The most common congenital disorder of the lower extremities, clubfoot, or talipes, is marked primarily by a deformed talus and shortened Achilles tendon, which give the foot a characteristic clublike appearance. In talipes equinovarus, the foot points downward (equinus) and turns inward (varus), and the front of the foot curls toward the heel (forefoot adduction).
Clubfoot, which has an incidence of about 1 per 1,000 live births, usually occurs bilaterally and is twice as common in boys as it is in girls. It may be associated with other birth defects, such as myelomeningocele, spina bifida, and arthrogryposis. Clubfoot is correctable with prompt treatment.
A combination of genetic and environmental factors in utero appears to cause clubfoot. Heredity is a definite factor in some cases, although the mechanism of transmission is undetermined. If a child is born with clubfoot, his sibling has a 1 in 35 chance of being born with the same anomaly. Children of a parent with clubfoot have 1 chance in 10.
In children without a family history of clubfoot, this anomaly seems linked to arrested development during the 9th and 10th weeks of embryonic life, when the feet are formed. Researchers also suspect muscle abnormalities, leading to variations in length and tendon insertions, as possible causes of clubfoot.
Signs and symptoms
Talipes equinovarus varies in severity. Deformity may be so extreme that the toes touch the inside of the ankle, or it may be only vaguely apparent.
In every case, the talus is deformed, the Achilles tendon shortened, and the calcaneus somewhat shortened and flattened. Depending on the degree of the varus deformity, the calf muscles are shortened and underdeveloped, with soft-tissue contractures at the site of the deformity. The foot is tight in its deformed position and resists manual efforts to push it back into normal position.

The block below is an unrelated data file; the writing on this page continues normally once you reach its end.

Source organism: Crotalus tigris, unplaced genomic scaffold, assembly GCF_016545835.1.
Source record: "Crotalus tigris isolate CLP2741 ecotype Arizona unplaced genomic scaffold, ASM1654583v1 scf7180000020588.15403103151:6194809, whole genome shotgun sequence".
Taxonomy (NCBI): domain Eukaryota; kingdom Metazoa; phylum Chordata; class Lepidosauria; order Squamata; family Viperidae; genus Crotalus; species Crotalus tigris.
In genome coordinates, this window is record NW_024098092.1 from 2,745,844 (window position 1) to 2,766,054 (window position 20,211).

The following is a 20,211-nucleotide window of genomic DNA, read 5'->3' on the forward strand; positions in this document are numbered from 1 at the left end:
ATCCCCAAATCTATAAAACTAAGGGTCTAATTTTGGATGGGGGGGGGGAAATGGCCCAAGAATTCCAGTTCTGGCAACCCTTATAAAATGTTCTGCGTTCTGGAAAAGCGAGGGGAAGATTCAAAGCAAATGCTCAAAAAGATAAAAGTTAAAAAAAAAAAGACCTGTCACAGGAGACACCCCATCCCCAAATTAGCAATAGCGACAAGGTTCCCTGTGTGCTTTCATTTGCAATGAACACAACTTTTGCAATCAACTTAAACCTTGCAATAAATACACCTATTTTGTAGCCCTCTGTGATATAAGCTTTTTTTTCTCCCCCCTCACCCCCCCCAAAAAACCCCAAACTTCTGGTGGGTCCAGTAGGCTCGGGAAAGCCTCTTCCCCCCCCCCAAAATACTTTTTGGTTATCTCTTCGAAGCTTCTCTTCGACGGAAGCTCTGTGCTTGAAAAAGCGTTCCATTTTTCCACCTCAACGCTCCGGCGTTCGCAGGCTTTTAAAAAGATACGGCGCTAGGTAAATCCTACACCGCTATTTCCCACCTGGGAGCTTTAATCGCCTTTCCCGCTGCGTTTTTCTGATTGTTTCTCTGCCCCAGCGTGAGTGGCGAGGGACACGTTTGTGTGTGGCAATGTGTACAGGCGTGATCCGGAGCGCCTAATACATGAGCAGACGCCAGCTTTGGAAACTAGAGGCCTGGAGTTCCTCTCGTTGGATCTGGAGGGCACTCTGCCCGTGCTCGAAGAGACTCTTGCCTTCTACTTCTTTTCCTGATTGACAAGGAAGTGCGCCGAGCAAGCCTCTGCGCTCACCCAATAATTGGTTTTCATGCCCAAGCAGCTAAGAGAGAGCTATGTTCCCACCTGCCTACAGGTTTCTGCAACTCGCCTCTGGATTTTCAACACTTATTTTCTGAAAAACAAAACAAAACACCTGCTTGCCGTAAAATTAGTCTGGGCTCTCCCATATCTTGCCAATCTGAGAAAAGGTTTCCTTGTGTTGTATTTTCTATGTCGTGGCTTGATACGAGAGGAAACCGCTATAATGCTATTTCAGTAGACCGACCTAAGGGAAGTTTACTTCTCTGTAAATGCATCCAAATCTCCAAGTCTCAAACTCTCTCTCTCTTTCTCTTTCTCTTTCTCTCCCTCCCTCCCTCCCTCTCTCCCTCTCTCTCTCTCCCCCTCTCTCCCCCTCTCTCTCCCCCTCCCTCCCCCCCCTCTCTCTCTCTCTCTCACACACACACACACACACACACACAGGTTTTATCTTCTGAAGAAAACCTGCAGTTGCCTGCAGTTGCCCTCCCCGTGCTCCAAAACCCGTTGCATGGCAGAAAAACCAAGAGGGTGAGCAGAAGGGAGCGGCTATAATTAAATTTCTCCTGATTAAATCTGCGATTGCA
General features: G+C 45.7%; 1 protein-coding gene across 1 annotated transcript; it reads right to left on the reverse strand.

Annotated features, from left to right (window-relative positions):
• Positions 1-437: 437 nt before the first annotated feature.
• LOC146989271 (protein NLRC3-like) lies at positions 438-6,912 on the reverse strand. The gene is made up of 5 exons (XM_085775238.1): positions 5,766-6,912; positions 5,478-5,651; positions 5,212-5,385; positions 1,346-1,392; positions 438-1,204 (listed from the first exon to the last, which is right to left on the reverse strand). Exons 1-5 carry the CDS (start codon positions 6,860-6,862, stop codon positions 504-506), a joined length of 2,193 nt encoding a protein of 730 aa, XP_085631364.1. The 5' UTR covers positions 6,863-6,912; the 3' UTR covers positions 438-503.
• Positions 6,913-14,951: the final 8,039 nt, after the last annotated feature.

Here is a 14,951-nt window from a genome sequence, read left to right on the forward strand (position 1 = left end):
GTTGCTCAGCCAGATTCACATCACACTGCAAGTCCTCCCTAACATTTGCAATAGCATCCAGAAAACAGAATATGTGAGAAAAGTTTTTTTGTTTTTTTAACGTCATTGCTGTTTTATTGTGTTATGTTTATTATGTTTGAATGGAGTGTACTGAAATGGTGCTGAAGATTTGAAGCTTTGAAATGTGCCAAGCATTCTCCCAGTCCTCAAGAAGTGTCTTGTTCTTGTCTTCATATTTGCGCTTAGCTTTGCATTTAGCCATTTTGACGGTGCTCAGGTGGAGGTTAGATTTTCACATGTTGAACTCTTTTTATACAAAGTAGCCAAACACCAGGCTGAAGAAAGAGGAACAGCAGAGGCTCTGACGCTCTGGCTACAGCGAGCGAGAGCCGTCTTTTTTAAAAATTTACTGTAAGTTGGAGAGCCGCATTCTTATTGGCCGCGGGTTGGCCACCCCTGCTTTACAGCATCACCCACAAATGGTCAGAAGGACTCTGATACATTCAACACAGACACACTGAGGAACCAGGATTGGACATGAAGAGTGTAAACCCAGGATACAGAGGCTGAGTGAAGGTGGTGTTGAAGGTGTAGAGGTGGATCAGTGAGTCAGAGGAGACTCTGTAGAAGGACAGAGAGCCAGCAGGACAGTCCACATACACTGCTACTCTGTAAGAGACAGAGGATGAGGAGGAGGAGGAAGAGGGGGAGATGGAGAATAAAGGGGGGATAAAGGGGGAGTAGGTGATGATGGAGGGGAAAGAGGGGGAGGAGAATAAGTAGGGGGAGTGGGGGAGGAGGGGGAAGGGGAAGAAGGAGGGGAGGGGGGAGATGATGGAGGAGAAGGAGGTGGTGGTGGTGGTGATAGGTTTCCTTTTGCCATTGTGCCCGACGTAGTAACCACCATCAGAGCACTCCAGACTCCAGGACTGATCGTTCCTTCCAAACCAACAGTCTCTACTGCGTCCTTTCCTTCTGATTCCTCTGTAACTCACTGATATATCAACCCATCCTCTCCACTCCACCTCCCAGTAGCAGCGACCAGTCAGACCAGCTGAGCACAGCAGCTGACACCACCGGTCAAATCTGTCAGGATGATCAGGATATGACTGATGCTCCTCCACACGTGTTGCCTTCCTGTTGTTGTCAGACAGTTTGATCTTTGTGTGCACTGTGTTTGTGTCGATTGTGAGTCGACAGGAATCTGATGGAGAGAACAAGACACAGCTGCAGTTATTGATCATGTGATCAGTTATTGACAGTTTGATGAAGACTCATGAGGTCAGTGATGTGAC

Clubfoot is painless, except in older, arthritic patients. In older children, clubfoot may be secondary to paralysis, poliomyelitis, or cerebral palsy, in which case treatment must include management of the underlying disease.
An early diagnosis of clubfoot is usually no problem because the deformity is obvious. With subtle deformity, however, true clubfoot must be distinguished from apparent clubfoot (metatarsus varus or pigeon toe).
Apparent clubfoot results when a fetus maintains a position in utero that gives his feet a clubfoot appearance at birth. This can usually be corrected manually.
Another form of apparent clubfoot is inversion of the feet, resulting from the peroneal type of progressive muscular atrophy and progressive muscular dystrophy. With true clubfoot, X-rays show superimposition of the talus and the calcaneus and a ladderlike appearance of the metatarsals.